Burma VJ is a moving and shocking account of the popular protests that broke out across Rangoon in 2007. It relies entirely on documentary footage shot by undercover reporters which has been pieced together to form a picture of the events that took place over a few months. It covers the initial protests, which broke out in response to a rise in fuel prices, to the brutal crackdown by the authorities in response. By piecing together and editing hours of footage that was smuggled out of the country, director Anders Ostergaard creates a compelling narrative and useful reference to the events that took place in the normally secretive and reclusive country. As well as vividly seeing what happened on the streets, we are also brought close to Burma's video-journalists who, at great risk to themselves, shoot and smuggle the footage out to maintain a constant flow of news from the country, in a bid to bring about change. Burma VJ is particularly good at juxtaposing the initial feeling of hope that surrounded the protest marches with the subsequent crackdown. The images that were beamed worldwide of monks processing through the streets, applauded by people from the rooftops, are soon replaced by truckloads of soldiers firing tear gas into the crowds to disperse them. We are also given a sense of the number of protestors and journalists that were arrested and who disappeared. The film is a rare and moving insight into a country and regime that still remains largely shut off from the rest of the world. - WILLIAM LEE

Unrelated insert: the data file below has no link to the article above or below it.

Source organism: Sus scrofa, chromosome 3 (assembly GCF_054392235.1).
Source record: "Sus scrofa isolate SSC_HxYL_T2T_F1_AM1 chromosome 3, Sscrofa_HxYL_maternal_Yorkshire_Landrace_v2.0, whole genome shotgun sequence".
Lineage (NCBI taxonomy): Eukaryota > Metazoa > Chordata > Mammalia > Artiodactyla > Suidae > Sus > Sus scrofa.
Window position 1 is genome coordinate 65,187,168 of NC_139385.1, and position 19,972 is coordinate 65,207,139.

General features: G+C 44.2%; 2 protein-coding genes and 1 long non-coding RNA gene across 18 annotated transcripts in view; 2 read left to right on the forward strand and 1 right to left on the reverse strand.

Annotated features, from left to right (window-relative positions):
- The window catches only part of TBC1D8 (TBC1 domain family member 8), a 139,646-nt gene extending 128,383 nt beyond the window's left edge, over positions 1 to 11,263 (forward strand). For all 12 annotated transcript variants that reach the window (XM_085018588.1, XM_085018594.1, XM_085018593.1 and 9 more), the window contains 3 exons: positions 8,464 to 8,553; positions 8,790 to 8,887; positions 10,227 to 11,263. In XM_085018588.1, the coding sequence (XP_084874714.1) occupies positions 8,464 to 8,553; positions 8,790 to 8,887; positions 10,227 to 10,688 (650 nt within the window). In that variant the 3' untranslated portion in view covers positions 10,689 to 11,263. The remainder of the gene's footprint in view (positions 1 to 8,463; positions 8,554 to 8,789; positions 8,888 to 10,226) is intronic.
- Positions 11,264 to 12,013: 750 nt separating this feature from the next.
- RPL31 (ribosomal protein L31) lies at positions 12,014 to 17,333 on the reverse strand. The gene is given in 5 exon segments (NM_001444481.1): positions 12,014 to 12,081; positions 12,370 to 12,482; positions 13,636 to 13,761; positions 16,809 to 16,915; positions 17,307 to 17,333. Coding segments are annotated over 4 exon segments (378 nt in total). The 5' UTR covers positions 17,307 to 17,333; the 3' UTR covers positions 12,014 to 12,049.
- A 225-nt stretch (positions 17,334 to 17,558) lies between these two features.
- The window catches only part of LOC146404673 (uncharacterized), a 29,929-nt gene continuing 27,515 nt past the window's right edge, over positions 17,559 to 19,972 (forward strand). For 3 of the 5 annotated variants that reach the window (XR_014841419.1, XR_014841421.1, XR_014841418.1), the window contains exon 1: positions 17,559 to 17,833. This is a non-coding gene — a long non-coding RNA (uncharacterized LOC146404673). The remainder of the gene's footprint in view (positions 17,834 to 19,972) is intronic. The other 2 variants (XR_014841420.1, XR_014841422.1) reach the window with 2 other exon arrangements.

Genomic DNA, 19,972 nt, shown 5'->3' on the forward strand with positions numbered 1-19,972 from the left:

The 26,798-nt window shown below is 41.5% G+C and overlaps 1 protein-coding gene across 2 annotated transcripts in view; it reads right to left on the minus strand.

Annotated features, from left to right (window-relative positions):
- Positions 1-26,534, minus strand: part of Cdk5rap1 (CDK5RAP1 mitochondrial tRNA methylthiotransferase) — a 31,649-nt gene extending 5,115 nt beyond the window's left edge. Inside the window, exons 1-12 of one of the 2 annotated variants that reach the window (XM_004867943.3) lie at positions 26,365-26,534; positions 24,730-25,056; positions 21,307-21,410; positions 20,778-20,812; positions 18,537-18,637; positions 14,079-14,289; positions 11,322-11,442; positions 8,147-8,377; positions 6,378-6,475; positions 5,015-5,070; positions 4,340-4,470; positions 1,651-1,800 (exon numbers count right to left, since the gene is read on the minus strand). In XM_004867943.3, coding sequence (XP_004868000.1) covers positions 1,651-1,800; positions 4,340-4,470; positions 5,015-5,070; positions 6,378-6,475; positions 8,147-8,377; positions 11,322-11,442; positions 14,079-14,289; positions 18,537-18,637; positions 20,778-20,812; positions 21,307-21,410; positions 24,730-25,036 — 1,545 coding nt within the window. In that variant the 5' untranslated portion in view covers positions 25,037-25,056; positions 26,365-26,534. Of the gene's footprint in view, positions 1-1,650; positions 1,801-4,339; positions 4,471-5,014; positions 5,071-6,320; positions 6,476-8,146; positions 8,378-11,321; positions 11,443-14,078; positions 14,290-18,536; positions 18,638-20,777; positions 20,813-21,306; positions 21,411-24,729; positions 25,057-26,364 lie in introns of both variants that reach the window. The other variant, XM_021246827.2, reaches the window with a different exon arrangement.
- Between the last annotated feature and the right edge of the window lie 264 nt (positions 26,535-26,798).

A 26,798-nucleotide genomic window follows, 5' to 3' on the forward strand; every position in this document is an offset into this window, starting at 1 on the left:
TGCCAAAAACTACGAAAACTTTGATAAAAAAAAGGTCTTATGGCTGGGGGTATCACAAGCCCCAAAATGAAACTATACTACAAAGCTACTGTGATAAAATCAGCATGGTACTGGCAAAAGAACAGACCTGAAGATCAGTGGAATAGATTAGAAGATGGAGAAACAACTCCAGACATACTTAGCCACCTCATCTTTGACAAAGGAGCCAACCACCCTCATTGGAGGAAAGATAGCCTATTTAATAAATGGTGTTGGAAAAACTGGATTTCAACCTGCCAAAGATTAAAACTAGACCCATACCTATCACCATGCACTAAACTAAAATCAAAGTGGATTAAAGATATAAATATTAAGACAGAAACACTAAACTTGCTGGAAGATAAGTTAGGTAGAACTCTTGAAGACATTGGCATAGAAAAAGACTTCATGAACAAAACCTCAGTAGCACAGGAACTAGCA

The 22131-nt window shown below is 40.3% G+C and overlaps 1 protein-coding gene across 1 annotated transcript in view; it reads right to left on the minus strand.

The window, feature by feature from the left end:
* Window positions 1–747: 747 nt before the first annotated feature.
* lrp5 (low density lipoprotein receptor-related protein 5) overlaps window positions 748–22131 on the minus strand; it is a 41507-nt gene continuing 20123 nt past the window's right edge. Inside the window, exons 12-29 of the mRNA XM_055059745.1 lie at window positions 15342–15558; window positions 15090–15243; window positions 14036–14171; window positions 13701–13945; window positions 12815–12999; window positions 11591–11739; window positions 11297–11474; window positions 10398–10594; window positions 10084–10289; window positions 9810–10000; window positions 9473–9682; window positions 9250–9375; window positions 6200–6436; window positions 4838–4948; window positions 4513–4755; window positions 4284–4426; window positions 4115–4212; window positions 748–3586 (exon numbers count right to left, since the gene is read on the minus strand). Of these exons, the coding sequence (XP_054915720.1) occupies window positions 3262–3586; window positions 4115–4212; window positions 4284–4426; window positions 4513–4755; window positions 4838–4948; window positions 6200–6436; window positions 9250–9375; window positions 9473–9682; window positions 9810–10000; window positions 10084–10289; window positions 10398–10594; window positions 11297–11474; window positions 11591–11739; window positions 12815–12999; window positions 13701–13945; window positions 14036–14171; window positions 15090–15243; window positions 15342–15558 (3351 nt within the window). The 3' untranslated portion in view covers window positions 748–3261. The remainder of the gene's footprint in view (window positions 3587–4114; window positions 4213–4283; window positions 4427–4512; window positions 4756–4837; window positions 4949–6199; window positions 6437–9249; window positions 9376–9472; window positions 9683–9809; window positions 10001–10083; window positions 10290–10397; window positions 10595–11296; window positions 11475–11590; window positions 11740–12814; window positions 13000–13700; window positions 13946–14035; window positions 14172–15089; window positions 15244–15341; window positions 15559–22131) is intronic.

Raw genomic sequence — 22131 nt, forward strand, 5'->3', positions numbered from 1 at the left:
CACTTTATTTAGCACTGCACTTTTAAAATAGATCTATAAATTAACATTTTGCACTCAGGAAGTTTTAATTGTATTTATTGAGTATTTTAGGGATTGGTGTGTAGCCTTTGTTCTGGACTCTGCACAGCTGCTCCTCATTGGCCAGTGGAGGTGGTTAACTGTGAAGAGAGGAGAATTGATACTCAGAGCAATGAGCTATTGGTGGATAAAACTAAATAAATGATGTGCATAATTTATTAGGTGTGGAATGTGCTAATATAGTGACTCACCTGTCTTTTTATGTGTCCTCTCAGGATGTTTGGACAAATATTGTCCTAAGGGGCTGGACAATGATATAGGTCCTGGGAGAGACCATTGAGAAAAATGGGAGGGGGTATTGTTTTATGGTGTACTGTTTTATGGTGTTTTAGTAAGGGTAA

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Harley Davidson
8 yrs ago   1:25:24
218 MB   English
English   true,history

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